Qian Guoqiang thought his luck must finally be changing. China’s surprise declaration last year that it would zero out planet-warming carbon dioxide came on the 22nd day of the ninth month. Qian’s office is in No. 922, located on the ninth floor of a skyscraper in Beijing’s Dongcheng district. At long last, he thought, this must mean China would start trading carbon.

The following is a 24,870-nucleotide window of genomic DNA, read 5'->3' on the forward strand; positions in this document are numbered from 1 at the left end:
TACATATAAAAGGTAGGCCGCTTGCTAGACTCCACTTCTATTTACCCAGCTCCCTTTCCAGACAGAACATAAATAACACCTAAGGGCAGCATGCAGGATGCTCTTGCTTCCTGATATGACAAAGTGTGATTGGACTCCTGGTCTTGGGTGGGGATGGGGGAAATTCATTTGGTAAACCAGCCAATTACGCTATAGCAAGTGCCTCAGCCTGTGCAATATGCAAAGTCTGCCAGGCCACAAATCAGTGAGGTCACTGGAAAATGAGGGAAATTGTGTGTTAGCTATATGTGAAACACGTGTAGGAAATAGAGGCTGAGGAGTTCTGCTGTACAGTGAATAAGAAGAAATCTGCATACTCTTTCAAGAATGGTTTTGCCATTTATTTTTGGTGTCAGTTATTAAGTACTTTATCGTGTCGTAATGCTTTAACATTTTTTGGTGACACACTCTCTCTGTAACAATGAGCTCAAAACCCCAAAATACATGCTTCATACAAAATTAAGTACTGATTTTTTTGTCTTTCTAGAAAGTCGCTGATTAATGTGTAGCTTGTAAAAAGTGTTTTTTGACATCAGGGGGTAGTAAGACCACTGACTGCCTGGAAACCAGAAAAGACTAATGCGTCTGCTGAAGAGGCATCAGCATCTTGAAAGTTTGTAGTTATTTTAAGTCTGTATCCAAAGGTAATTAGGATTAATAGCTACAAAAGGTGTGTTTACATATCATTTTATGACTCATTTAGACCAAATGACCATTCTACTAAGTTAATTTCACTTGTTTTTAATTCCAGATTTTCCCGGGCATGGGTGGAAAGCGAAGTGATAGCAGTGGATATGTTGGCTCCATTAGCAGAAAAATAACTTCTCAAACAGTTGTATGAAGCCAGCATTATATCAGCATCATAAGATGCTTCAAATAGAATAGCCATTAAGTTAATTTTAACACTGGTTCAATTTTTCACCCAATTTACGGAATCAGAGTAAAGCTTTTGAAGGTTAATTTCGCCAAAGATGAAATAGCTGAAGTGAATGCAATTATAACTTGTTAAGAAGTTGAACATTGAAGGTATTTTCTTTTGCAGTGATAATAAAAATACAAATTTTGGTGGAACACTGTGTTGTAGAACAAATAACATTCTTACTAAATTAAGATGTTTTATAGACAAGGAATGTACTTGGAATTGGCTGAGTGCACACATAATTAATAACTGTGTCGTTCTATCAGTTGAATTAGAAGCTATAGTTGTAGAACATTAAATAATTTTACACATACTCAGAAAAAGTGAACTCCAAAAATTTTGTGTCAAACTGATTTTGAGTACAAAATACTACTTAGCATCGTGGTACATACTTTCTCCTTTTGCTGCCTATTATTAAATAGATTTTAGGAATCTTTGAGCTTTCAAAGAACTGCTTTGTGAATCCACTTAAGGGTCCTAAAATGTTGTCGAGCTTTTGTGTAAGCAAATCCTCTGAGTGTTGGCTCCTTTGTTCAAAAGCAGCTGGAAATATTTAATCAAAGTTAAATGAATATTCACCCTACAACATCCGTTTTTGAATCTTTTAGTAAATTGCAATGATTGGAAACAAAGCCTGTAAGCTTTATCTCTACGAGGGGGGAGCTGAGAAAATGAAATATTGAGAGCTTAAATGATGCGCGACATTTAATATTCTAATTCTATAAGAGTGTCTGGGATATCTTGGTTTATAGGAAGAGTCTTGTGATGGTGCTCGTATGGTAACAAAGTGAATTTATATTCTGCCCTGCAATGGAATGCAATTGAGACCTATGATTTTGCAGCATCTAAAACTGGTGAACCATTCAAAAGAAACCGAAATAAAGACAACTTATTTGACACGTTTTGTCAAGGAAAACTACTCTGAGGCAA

For more than 10 years Qian has waited and waited. He quit a government job in 2010 to co-found SinoCarbon, which he envisioned growing into an army of traders and consultants servicing what would inevitably become the world’s biggest carbon market. Back then China had just set targets for reducing its emissions intensity, a measure of pollution as a share of gross domestic product. Qian was convinced one of the next steps would be the creation a national cap-and-trade system to curb pollution.